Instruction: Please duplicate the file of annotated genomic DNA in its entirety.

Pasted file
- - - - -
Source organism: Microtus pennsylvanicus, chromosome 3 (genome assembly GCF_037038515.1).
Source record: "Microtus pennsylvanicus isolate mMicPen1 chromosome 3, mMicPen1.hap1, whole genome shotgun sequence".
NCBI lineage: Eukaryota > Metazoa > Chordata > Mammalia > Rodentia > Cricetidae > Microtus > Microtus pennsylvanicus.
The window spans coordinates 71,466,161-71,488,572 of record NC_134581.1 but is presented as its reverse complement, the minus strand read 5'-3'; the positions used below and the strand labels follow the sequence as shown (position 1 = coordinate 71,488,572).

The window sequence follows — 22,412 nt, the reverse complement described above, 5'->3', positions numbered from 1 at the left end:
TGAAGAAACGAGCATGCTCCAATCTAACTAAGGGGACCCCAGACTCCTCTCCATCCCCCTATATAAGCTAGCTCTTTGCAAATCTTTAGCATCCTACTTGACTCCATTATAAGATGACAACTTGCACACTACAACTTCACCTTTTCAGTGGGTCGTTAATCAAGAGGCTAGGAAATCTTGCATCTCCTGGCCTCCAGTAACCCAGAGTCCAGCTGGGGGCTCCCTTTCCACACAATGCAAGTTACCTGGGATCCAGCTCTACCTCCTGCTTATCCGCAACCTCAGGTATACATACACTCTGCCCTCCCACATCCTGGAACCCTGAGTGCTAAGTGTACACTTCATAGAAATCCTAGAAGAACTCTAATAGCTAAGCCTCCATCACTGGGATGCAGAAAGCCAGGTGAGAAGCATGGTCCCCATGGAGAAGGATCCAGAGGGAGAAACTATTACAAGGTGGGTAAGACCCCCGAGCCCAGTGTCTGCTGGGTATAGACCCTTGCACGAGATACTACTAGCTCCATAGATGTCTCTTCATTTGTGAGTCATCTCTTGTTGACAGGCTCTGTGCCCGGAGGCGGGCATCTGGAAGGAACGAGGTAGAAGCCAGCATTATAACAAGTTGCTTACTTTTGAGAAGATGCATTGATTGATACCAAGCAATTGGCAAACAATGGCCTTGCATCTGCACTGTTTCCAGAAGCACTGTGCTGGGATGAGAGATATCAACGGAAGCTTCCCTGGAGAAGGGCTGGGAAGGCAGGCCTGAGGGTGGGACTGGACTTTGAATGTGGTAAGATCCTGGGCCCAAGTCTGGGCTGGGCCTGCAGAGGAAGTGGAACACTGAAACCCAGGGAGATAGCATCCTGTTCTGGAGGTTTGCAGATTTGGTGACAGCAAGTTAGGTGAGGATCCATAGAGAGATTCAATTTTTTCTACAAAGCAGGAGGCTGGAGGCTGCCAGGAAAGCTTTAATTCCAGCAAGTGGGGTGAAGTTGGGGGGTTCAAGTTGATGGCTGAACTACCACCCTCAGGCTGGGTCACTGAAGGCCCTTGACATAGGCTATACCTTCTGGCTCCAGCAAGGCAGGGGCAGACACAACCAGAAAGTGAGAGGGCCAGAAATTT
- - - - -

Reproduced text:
Source organism: Microtus pennsylvanicus, chromosome 3 (genome assembly GCF_037038515.1).
Source record: "Microtus pennsylvanicus isolate mMicPen1 chromosome 3, mMicPen1.hap1, whole genome shotgun sequence".
NCBI lineage: Eukaryota > Metazoa > Chordata > Mammalia > Rodentia > Cricetidae > Microtus > Microtus pennsylvanicus.
The window spans coordinates 71,466,161-71,488,572 of record NC_134581.1 but is presented as its reverse complement, the minus strand read 5'-3'; the positions used below and the strand labels follow the sequence as shown (position 1 = coordinate 71,488,572).

The window sequence follows — 22,412 nt, the reverse complement described above, 5'->3', positions numbered from 1 at the left end:
TGAAGAAACGAGCATGCTCCAATCTAACTAAGGGGACCCCAGACTCCTCTCCATCCCCCTATATAAGCTAGCTCTTTGCAAATCTTTAGCATCCTACTTGACTCCATTATAAGATGACAACTTGCACACTACAACTTCACCTTTTCAGTGGGTCGTTAATCAAGAGGCTAGGAAATCTTGCATCTCCTGGCCTCCAGTAACCCAGAGTCCAGCTGGGGGCTCCCTTTCCACACAATGCAAGTTACCTGGGATCCAGCTCTACCTCCTGCTTATCCGCAACCTCAGGTATACATACACTCTGCCCTCCCACATCCTGGAACCCTGAGTGCTAAGTGTACACTTCATAGAAATCCTAGAAGAACTCTAATAGCTAAGCCTCCATCACTGGGATGCAGAAAGCCAGGTGAGAAGCATGGTCCCCATGGAGAAGGATCCAGAGGGAGAAACTATTACAAGGTGGGTAAGACCCCCGAGCCCAGTGTCTGCTGGGTATAGACCCTTGCACGAGATACTACTAGCTCCATAGATGTCTCTTCATTTGTGAGTCATCTCTTGTTGACAGGCTCTGTGCCCGGAGGCGGGCATCTGGAAGGAACGAGGTAGAAGCCAGCATTATAACAAGTTGCTTACTTTTGAGAAGATGCATTGATTGATACCAAGCAATTGGCAAACAATGGCCTTGCATCTGCACTGTTTCCAGAAGCACTGTGCTGGGATGAGAGATATCAACGGAAGCTTCCCTGGAGAAGGGCTGGGAAGGCAGGCCTGAGGGTGGGACTGGACTTTGAATGTGGTAAGATCCTGGGCCCAAGTCTGGGCTGGGCCTGCAGAGGAAGTGGAACACTGAAACCCAGGGAGATAGCATCCTGTTCTGGAGGTTTGCAGATTTGGTGACAGCAAGTTAGGTGAGGATCCATAGAGAGATTCAATTTTTTCTACAAAGCAGGAGGCTGGAGGCTGCCAGGAAAGCTTTAATTCCAGCAAGTGGGGTGAAGTTGGGGGGTTCAAGTTGATGGCTGAACTACCACCCTCAGGCTGGGTCACTGAAGGCCCTTGACATAGGCTATACCTTCTGGCTCCAGCAAGGCAGGGGCAGACACAACCAGAAAGTGAGAGGGCCAGAAATTT